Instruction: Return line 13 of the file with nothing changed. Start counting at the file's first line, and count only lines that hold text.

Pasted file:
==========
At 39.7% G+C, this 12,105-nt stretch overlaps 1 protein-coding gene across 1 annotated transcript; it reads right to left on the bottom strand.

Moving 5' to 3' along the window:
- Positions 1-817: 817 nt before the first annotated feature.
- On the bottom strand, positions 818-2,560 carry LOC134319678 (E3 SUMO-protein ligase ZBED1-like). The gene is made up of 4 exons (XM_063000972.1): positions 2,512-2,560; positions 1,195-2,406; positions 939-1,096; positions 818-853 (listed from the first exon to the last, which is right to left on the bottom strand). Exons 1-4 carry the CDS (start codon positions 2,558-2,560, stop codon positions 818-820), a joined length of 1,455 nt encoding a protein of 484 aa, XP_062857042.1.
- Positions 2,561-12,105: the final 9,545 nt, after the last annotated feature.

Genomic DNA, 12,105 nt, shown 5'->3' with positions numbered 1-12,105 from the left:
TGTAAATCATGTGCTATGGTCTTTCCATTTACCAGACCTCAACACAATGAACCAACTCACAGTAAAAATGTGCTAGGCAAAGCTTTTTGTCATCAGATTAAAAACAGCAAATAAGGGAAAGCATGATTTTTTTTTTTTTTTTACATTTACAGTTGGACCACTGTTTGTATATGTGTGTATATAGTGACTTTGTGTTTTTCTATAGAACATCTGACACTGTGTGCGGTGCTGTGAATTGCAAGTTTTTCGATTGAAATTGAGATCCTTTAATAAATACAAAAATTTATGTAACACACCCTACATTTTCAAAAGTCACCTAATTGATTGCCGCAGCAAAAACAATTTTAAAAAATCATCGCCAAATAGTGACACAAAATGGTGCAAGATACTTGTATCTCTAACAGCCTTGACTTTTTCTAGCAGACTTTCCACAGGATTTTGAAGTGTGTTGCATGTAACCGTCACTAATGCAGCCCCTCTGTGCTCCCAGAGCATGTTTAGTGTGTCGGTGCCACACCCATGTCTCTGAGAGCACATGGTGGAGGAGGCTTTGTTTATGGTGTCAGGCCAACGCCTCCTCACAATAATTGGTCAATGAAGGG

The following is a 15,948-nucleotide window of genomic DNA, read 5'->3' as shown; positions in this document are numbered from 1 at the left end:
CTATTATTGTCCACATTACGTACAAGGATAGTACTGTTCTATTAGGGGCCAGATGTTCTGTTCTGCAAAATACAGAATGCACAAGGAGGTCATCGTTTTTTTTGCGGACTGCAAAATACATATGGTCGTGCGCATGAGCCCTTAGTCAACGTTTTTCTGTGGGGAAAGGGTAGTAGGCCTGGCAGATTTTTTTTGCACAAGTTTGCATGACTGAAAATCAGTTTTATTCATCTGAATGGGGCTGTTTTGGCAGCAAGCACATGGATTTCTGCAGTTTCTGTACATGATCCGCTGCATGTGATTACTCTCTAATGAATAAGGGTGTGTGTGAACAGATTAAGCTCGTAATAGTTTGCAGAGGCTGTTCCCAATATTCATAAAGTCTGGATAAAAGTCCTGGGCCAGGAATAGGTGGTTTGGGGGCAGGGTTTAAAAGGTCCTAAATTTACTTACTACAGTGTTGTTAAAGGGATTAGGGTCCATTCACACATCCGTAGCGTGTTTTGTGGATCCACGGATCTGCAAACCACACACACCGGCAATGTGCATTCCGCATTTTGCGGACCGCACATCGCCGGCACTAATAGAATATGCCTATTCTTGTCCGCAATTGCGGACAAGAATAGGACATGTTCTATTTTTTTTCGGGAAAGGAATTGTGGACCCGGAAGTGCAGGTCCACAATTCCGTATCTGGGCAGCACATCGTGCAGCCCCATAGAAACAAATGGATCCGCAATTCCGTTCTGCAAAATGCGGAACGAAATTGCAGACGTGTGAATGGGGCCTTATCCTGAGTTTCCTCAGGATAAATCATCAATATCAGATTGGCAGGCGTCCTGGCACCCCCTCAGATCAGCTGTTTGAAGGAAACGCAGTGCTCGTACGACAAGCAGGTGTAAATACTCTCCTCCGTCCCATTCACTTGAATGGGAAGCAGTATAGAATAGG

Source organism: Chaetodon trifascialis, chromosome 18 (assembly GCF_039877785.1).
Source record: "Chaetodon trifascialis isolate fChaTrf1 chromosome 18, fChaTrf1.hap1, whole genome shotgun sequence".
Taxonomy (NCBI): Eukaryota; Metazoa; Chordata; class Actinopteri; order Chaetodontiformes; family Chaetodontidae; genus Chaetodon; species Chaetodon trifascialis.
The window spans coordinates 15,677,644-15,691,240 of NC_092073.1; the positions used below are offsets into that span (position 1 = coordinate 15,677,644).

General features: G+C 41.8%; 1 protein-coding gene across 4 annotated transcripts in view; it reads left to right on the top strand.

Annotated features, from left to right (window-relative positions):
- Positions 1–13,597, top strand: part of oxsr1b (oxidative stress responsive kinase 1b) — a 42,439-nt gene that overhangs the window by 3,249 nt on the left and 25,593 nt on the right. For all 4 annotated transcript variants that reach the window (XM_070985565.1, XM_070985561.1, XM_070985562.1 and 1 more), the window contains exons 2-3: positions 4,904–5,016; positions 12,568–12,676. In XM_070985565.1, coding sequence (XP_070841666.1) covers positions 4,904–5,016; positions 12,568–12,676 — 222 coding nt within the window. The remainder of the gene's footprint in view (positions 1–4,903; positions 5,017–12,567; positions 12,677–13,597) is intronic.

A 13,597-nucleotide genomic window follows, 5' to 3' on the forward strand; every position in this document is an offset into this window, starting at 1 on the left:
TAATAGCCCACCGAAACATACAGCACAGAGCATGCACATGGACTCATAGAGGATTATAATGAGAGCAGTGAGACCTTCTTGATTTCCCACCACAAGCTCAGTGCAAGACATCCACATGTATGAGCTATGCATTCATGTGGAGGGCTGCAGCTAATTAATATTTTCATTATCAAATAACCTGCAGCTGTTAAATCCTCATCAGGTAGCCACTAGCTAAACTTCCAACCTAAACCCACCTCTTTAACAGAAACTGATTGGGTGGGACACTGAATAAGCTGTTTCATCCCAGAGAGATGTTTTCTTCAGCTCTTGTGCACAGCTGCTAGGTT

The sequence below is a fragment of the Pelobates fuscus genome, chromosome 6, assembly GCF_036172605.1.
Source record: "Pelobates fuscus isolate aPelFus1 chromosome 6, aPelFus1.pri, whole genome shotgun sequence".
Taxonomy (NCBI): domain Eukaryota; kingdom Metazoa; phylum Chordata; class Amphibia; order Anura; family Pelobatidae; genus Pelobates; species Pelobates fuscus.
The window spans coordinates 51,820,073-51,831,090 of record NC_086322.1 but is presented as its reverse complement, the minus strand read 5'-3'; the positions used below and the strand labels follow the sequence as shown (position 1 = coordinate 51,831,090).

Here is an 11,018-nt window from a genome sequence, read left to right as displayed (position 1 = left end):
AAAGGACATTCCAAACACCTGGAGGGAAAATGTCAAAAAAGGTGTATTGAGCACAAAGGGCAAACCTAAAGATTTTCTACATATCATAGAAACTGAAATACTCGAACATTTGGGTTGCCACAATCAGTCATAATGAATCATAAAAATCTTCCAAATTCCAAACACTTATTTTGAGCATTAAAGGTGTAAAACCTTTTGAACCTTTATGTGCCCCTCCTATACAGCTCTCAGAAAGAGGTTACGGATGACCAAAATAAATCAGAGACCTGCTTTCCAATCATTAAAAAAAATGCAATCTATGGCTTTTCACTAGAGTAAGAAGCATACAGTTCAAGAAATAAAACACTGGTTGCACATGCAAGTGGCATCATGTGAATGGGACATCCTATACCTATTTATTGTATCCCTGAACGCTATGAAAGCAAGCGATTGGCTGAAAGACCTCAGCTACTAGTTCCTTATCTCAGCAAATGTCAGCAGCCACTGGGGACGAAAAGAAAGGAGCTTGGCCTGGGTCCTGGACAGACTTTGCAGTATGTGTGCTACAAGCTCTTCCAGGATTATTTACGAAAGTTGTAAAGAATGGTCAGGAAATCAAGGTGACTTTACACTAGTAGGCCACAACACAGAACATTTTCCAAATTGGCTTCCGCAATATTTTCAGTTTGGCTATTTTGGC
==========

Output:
The window spans coordinates 15,677,644-15,691,240 of NC_092073.1; the positions used below are offsets into that span (position 1 = coordinate 15,677,644).